PROVO — Trevin Knell never committed to BYU basketball coach Mark Pope.
So when the one-time Cal signee-turned-BYU-commit returned from a two-year mission for The Church of Jesus Christ of Latter-day Saints in May, he almost immediately headed from his native Woods Cross to Provo — to revisit the campus, get a few shots up in the Marriott Center Annex practice facility, and strike up old friendships with guys like Jesse Wade of Davis and Zac Seljaas of Bountiful.
He also sat down with Pope, and the two got to know each other a little better. Face to face. Mano e mano. Like a coach and player should know each other.
And in that regard, he was just like every other player Pope was getting to know as he began wrapping up his first spring in charge at BYU since departing nearby Utah Valley.
“I was really excited (when Pope took the BYU job),” Knell told BYUtv recently. “He recruited me in high school, so we already had a really close relationship.”
Of course Knell was excited; he was barely off a mission, and allowed to navigate the Utah landscape without a full-time companion — and play basketball more than one day a week.
So he poured himself into the game. He went to the Annex nearly every day. He put up shots.
Lots of shots.
Like, as many as 5,000 shots per week, or 850 per day.
Whether Knell actually took those practice shots (or his shooting percentage on them) is unknown. But it’s possible; that’s how many shots the veterans are taking each week as they navigate individual workouts this spring in preparation for a summer basketball trip to Italy.
Division I coaches are allowed one foreign trip every few years — former coach Dave Rose took the Cougars to Spain a while back — and Pope plans to use the experience to help his new team bond.
But before that, he’s helping the team prepare individually. Work on their shots. Fix their defensive footwork. Little things that they didn’t know they were doing wrong, he said.
And that includes Knell — so much work in fact, that the former Woods Cross star developed inflammation in his wrist from putting up so many shots.
“He might be jumping in a little too quick that way,” Pope said, only half-joking. “But he’s going to be really good. He can make shots, he’s a really good competitor, and he’s going to end up with a really good body.
“The things that kill you are the setbacks. That’s what crushes you, so we’ve got to be really conservative with returned missionaries.”
Pope knows how to help returned missionaries ease back into basketball. From TJ Haws to Nick Emery to Wyatt Lowell and others, he’s helped multiple Latter-day Saint missionaries regain their form in his two most recent in-state stops.
Knell will be no different. The former shooting star who averaged 25.3 points and 6.3 rebounds per game as a senior for the Wildcats will have to pace himself as he tries to regain his form.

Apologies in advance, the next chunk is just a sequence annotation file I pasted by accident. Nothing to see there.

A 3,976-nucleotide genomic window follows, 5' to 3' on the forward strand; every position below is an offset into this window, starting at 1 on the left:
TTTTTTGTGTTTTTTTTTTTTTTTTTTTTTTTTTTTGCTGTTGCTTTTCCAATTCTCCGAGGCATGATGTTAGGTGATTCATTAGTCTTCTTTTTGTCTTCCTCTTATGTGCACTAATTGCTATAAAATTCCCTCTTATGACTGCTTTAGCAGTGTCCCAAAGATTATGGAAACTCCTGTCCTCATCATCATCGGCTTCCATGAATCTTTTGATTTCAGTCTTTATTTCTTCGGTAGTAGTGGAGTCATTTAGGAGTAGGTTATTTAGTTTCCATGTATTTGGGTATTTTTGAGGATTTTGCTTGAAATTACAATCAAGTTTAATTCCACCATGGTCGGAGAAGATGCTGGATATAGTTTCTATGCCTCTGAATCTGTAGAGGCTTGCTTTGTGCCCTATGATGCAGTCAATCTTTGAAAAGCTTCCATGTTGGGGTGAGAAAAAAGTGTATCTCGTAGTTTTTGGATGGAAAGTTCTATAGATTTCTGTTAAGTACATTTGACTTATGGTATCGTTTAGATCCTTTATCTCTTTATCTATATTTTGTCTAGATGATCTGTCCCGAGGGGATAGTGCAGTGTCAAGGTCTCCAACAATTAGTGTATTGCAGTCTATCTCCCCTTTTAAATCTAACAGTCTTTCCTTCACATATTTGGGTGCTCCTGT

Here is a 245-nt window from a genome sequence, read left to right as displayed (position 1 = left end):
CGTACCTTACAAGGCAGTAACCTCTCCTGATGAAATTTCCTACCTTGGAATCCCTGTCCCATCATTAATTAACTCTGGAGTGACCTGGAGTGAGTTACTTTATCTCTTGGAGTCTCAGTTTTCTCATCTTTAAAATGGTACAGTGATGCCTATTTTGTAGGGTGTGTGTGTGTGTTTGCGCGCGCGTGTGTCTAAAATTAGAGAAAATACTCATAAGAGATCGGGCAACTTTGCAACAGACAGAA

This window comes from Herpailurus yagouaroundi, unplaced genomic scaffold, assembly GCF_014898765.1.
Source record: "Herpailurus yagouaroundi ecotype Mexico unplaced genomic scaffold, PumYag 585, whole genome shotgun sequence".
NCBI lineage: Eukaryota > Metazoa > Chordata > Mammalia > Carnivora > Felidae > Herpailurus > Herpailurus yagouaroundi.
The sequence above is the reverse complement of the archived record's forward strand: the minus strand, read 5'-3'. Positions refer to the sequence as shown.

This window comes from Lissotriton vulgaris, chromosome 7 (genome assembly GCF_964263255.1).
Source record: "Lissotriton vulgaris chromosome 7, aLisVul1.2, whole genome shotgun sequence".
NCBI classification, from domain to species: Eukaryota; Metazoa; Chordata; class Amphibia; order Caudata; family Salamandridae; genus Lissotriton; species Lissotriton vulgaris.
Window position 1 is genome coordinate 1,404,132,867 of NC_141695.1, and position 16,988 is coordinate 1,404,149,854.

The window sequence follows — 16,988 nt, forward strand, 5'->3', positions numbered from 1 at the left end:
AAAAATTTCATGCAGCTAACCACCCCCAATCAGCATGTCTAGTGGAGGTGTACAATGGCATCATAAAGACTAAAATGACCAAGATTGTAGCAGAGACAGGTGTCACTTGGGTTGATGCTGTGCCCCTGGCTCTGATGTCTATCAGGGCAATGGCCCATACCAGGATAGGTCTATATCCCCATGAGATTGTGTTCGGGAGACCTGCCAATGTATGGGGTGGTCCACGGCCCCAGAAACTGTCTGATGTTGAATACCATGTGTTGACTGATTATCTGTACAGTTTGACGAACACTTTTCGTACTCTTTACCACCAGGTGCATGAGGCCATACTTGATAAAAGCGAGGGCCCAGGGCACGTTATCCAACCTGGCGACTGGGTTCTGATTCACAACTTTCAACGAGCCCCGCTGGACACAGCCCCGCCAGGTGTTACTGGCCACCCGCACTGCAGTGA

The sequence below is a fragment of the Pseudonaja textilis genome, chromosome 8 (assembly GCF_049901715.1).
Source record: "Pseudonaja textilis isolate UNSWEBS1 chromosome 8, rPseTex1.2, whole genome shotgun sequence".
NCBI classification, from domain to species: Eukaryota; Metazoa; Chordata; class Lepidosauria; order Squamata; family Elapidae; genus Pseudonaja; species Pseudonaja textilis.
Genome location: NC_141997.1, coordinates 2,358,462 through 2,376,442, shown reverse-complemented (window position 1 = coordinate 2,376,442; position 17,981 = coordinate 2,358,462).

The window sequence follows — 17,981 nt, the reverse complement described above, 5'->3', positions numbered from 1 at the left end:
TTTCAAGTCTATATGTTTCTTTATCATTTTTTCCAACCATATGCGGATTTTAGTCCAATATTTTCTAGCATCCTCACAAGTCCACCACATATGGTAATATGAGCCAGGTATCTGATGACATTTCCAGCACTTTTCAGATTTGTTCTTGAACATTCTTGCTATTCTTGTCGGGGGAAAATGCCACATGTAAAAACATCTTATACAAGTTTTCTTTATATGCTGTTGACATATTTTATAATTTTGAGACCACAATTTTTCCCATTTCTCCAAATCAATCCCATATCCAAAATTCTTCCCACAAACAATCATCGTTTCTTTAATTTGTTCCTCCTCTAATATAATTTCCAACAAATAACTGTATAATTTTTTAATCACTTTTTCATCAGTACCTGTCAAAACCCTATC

That is, perhaps, the biggest struggle for Knell.
But playing for a new coach won’t be. Pope tried to recruit him to Utah Valley before his mission, and he had to re-recruit to BYU since missionaries are automatically released from a national letter of intent once they’ve been away from the program for two years.
Knell is still committed to BYU — and Pope.
“Coach Pope is an energy guy,” he said. “He expects us to bring it every game — no matter if you are sick or having a bad day. He wants you to compete. I think this year will be different; we’re going to compete.
“We’re going to play some defense. He expects me to make threes, but also to play on the defensive end.”
The truth on Nick Emery
Pope held a rare offseason sit-down with local media this week, spending time answering questions and addressing concerns about his new program.
Near the top of the list? Nick Emery.
The former Lone Peak standout has been on a lot of minds lately — really since he was reinstated to the program following an NCAA investigation into improper benefits. His status with the team has been unclear, with rumors and false reports circulating about Emery’s desire to stay at BYU.
So where does Emery stand on Pope, after the former BYU assistant tried to re-recruit him to stay in Provo upon taking the job. Pope admits that Emery "looked a little sideways" during several honest, frank talks on campus — and the ultimate decision about whether to stay at BYU or go elsewhere will be Emery’s to make.
But he’s hopeful.
“I think we’re in a really good spot right now,” Pope said. “I think he has a renewed focus. I think the seniors have extraordinary things inside them that are founded on the struggles that you go through over a four-year career.”
But he’s yet to fill several other staff positions: most notably, director of basketball operations, and video coordinator. Any updates?
All in due time, he said.
“We’re close,” Pope said. “Now that’s close based on this institution’s timeline, which is full of wisdom and caution. It’s what makes this place so special. In that sense, we’re really close — so it should only be a couple of months.
“I say that with the greatest amount of affection. I really like the hiring process here.”